Eating from the Ground Up, a cookbook review

9780451494993

There exists in history plenty of celebrities who have released cookbooks.  And there exists a lot of food bloggers in today’s world who have authored their own cookbooks.    I think the first cookbook that I was aware of that was written by a blogger was the Homemade Pantry by Alana Chernila.  I don’t have my own copy of it, but I do own my own copy of Chernila’s second book, Homemade Kitchen.  I thoroughly enjoyed both.  Most recently, she’s released her third book, Eating from the Ground Up.  I loved her first two books instantly that I really thought I’d feel the same about her third book.  

The truth is I’m actually not sure how I feel about Eating from the Ground Up.   

Something that I really appreciate about this book is the layout.  The book is broken down into the following chapters:

  • Barely Recipes
  • A Pot of Soup
  • Too Hot to Cook
  • Warmth and Comfort
  • Celebrations and Other Excuses to Eat with Your Hands

At the back of the book, there’s a handy reference by vegetables.  The listed vegetables are generally familiar and easily accessible.  (Or at least, easy to find in Greater Boston.  If you live in a small town or a village, your mileage may vary.)  

  • Arugula
  • Asparagus
  • Avocado
  • Beets and beet greens
  • Bok choy
  • Broccoli
  • Broccoli raab
  • Brussels sprouts
  • Cabbage
  • Carrots
  • Cauliflower
  • Celeriac
  • Celery
  • Collards
  • Corn
  • Cucumbers
  • Eggplant
  • Endive
  • Escarole
  • Fennel
  • Frisee
  • Green beans
  • Green Chile
  • Kale
  • Kohlrabi
  • Leeks
  • Mushrooms
  • Onions
  • Peas
  • Peppers
  • Potatoes
  • Radicchio
  • Radishes
  • Rutabaga
  • Scallions
  • Shallots
  • Spinach
  • Summer Squash And zucchini
  • Sweet potatoes
  • Swiss chard
  • Tomatillos
  • Tomatoes
  • Turnips and turnip greens
  • Watercress
  • Winter squash

The Barely Recipes chapter is full of basic recipes that remind me of the intentions of the earlier cookbooks.  The new book feels familiar overall, and the photography remains expertly styled and lovely.

The recipes I want to cook but it’s the wrong season right now?  (FYI, there are some things that I refuse to cook out of season.)

  • Napa Coleslaw with Pecans and Peas
  • Grilled Summer Squash with Basil Ricotta
  • Fresh Corn and Stone Fruit

The recipes that I might cook in the near future?

  • Roasted Tomatillo and Black Bean Chili
  • Whole Steamed Sweet Potatoes with Scallion Watercress Sauce
  • Scallion Crepes

So if I have such praise for this book, what’s keeping me from outright enjoying it?  Honestly, it’s a very personal opinion.  I’m not feeling inspired by it.  It’s like picking up a new album from a music artist you adore, one that’s solidly produced, but you find yourself hardly ever listening to it.  I can say that there are recipes that I want to cook, but realistically I’m not sure I ever will.  

Ugh!  I feel so bad for admitting this!  This book seems to be everything I like.  I like recipes that don’t have an ingredient list a mile long.  I like recipes that are approachable.  I like vegetables, and I’m always trying to be better about eating enough of them.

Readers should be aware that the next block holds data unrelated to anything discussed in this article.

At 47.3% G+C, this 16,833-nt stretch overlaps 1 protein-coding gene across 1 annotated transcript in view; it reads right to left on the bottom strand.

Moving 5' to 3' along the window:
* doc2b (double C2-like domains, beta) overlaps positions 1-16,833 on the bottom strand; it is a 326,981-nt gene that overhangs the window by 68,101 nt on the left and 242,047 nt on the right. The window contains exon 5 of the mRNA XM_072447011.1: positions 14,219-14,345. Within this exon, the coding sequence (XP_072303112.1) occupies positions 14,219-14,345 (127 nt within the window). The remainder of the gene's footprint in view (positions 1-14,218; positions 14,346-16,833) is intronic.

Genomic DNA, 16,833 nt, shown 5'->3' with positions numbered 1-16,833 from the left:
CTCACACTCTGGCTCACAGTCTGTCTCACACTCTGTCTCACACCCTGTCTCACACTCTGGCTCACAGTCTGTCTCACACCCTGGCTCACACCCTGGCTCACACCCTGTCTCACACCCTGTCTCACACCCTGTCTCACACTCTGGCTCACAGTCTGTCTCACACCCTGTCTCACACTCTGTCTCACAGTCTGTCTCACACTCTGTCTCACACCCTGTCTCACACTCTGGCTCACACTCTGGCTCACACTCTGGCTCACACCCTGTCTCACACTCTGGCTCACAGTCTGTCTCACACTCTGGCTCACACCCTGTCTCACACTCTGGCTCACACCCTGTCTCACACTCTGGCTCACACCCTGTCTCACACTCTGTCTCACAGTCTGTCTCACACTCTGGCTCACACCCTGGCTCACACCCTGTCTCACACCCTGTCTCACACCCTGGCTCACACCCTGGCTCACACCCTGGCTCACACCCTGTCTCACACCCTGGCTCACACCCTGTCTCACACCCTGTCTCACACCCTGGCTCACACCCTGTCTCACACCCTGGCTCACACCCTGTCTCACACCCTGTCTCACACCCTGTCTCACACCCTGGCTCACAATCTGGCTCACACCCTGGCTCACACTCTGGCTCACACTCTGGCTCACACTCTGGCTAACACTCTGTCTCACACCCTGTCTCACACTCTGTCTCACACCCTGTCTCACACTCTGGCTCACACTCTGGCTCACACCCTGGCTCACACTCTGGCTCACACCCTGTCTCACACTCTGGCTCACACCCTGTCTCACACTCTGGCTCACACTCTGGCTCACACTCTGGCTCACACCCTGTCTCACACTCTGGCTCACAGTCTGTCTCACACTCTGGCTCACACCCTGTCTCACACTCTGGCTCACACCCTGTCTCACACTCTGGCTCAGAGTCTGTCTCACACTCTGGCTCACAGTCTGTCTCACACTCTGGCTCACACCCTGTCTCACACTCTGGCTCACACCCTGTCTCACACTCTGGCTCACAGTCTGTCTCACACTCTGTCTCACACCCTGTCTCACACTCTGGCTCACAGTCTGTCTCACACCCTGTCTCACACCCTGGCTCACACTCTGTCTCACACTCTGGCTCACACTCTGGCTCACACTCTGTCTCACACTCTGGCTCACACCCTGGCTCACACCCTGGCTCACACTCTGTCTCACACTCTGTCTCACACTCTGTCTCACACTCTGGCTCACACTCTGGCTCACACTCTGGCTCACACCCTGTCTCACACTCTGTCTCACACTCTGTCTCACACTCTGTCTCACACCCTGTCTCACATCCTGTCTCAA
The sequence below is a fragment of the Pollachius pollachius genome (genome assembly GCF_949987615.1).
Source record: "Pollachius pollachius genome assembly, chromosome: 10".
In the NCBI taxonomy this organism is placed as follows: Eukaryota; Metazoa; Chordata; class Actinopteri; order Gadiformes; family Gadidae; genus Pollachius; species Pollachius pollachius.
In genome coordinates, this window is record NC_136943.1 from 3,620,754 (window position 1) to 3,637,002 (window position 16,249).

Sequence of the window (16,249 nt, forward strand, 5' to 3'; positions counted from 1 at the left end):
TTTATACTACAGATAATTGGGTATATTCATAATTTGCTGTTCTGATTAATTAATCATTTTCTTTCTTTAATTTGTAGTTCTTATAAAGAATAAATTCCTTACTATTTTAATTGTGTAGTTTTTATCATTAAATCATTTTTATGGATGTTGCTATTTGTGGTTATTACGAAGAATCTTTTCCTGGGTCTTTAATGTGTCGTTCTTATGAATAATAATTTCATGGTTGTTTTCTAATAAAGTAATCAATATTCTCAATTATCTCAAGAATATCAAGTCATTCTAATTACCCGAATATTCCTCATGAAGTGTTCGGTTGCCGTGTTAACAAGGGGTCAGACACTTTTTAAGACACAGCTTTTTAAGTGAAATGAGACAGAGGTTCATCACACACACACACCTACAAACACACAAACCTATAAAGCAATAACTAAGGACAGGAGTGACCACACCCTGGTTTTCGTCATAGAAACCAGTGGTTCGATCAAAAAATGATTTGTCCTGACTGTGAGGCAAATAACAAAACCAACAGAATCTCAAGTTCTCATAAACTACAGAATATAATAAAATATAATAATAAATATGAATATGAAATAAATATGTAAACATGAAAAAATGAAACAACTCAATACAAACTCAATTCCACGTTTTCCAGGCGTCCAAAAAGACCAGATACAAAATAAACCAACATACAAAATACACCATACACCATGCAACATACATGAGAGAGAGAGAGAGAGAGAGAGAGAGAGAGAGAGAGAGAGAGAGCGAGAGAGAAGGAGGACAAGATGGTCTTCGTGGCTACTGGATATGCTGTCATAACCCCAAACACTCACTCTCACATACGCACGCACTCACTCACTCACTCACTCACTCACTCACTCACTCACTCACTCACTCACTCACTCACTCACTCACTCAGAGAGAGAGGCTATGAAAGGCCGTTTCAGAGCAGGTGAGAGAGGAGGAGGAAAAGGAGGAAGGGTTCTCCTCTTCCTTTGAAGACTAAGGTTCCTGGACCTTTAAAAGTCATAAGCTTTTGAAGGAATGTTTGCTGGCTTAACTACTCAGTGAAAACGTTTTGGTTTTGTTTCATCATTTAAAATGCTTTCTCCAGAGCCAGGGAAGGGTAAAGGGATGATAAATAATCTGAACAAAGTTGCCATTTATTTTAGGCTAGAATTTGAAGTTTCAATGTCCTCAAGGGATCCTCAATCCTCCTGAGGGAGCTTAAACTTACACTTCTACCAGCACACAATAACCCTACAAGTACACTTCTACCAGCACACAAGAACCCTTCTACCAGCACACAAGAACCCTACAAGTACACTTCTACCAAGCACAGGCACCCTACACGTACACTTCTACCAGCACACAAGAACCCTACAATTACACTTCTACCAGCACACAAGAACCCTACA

This review is being published a week late because I couldn’t decide how I felt about this book, and I couldn’t decide on a recipe to make.

I eventually made Chernila’s version for zucchini chocolate bread.  I chose this recipe because I like that there’s baking powder, baking soda, and yogurt.  I’m suspicious of quick bread recipes there’s only baking soda as the leavener, but there isn’t enough of an acidic element in the ingredient list.  In that case, you’re make a quick bread that just tastes like baking soda.  Yuck.

There’s also a reasonable amount of sugar.  I don’t want my zucchini breads to be cake.

What I didn’t consider was how much liquid there is in Chernila’s recipe.  She doesn’t have you squeeze the grated zucchini (which I traditionally don’t do anyway), but she’s also got plain whole milk yogurt and milk in it.  Now, I might have mis-measured something, but my loaf sank some after it came out of the oven.  A quick Google search came up with “be sure there isn’t too much liquid in your ingredients” and “don’t underbake” as possible culprits.  Even though I had mine in the oven longer than recipe suggestion, and it seemed to pass the toothpick test, the crumb does look undercooked.  

Chernila writes that the recipe “it’s not too sweet… it has a quite a bit more zucchini than the average loaf, so you can really taste it.”  Flavor-wise, I’m not unhappy.  I even had a second slice this morning for breakfast.  So I might try this again.  Maybe next time I’ll just forgo the addition of milk and bake for a full hour.  Or maybe I’ll try one of her other recipes in an effort to be fair.

Dear reader, do you have a copy of this book?  Is there a recipe in particular that you’d recommend?

Reference Links:

https://www.penguinrandomhouse.com/books/538597/eating-from-the-ground-up-by-alana-chernila/9780451494993/ 

http://www.eatingfromthegroundup.com/ 

 

Disclaimer – I received this book from Blogging for Books for this review.  I’m not getting paid for this post.

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The Homemade Kitchen (a cookbook review)

Happiness is… getting a copy of Alana Chernila’s The Homemade Kitchen before it was officially released.  (^_^)

9780385346153

I’ve read through Chernila’s first cookbook, The Homemade Pantry, a few times because it really appeals to the part of me that wants less processed foods in my life.  (It’s probably a pipe dream of mine.  Work lunches are my downfall, and I’m never going to give up frozen pre-made Chinese dumplings.)  So when I found out that I could get my grabby hands on her new book, I didn’t even hesitate.

Overall impression?  I love it.

More detailed impressions and a recipe?  Keep reading.

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